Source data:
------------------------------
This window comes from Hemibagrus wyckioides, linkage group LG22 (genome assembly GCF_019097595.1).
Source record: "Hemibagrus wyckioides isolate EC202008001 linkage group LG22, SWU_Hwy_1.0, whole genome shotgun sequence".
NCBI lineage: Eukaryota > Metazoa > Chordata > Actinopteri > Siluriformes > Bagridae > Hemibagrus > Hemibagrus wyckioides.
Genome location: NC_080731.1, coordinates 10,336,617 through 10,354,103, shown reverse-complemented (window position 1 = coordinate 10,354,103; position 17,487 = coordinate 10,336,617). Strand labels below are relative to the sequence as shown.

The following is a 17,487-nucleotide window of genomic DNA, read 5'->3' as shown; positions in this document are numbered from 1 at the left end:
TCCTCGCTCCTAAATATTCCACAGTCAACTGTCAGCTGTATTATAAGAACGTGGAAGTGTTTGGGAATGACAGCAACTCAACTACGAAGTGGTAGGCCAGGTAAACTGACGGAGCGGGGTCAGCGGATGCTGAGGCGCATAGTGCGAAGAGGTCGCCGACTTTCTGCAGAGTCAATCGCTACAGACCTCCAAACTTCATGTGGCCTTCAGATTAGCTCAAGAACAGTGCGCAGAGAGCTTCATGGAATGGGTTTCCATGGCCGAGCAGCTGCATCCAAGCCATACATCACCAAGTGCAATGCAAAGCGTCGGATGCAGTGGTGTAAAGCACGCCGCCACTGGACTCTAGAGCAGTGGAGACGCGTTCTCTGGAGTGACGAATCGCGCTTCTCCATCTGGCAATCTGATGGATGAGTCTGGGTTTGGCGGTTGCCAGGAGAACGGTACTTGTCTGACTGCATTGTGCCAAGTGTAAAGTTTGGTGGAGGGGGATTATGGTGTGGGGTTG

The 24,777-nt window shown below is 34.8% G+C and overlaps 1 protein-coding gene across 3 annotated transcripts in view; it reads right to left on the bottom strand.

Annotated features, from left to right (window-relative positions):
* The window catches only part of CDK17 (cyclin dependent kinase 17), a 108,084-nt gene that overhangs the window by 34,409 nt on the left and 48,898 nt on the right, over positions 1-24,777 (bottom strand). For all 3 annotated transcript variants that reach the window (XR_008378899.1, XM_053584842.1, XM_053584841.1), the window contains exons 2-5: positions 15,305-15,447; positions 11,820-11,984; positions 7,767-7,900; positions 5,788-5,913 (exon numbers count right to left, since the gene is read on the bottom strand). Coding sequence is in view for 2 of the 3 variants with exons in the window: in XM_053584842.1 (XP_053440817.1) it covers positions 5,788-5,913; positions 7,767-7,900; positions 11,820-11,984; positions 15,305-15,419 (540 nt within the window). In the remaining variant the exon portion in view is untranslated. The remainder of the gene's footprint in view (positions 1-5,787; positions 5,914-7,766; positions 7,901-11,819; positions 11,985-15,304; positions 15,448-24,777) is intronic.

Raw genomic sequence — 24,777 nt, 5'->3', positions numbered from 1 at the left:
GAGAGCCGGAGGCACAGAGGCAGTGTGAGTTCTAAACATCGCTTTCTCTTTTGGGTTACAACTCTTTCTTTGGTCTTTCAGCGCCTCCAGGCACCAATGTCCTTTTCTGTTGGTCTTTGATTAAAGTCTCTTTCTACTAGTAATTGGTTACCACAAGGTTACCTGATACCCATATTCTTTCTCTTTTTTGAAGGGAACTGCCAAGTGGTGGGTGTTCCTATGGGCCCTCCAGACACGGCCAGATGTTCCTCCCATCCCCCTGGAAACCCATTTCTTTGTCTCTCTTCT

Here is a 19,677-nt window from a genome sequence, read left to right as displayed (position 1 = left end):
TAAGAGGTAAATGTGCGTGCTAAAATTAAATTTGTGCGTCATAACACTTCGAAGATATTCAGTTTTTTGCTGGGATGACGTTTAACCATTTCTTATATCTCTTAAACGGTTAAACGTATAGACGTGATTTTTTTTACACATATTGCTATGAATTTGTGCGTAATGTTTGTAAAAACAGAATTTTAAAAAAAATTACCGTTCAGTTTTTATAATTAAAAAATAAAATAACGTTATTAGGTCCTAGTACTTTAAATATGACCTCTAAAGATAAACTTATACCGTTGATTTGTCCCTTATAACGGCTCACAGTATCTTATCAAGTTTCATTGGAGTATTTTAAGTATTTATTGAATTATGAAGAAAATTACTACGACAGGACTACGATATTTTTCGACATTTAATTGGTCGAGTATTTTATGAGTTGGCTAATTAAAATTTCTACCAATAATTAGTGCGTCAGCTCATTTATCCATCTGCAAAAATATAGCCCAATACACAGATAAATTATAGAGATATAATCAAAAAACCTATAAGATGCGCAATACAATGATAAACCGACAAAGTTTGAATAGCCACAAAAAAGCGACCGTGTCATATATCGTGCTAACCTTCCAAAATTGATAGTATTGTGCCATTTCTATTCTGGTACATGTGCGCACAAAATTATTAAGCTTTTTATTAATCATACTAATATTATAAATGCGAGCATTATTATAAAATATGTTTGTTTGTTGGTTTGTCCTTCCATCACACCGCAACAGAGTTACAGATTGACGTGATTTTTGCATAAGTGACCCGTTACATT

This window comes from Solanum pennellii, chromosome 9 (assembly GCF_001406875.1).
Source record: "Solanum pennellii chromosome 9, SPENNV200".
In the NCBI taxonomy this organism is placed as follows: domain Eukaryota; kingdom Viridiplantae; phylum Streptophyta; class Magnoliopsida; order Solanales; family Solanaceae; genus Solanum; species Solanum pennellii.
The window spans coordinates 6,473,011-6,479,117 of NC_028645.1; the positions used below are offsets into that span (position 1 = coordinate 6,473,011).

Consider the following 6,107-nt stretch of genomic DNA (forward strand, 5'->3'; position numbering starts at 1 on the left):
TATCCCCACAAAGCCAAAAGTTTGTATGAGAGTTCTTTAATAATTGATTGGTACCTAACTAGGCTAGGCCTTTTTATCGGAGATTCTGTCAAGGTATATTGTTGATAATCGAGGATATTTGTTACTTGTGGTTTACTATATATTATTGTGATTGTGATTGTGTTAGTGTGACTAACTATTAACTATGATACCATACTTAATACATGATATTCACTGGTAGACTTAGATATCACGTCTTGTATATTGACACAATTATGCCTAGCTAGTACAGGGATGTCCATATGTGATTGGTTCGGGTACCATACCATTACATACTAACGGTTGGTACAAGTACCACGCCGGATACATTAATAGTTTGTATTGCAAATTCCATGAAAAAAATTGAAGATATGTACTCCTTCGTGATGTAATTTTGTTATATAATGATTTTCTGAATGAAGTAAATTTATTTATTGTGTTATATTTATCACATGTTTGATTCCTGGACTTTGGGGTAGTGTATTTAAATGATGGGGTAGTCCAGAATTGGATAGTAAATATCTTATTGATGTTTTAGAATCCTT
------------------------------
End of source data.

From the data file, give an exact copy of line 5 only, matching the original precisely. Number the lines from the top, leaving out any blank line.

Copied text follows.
The following is a 17,487-nucleotide window of genomic DNA, read 5'->3' as shown; positions in this document are numbered from 1 at the left end: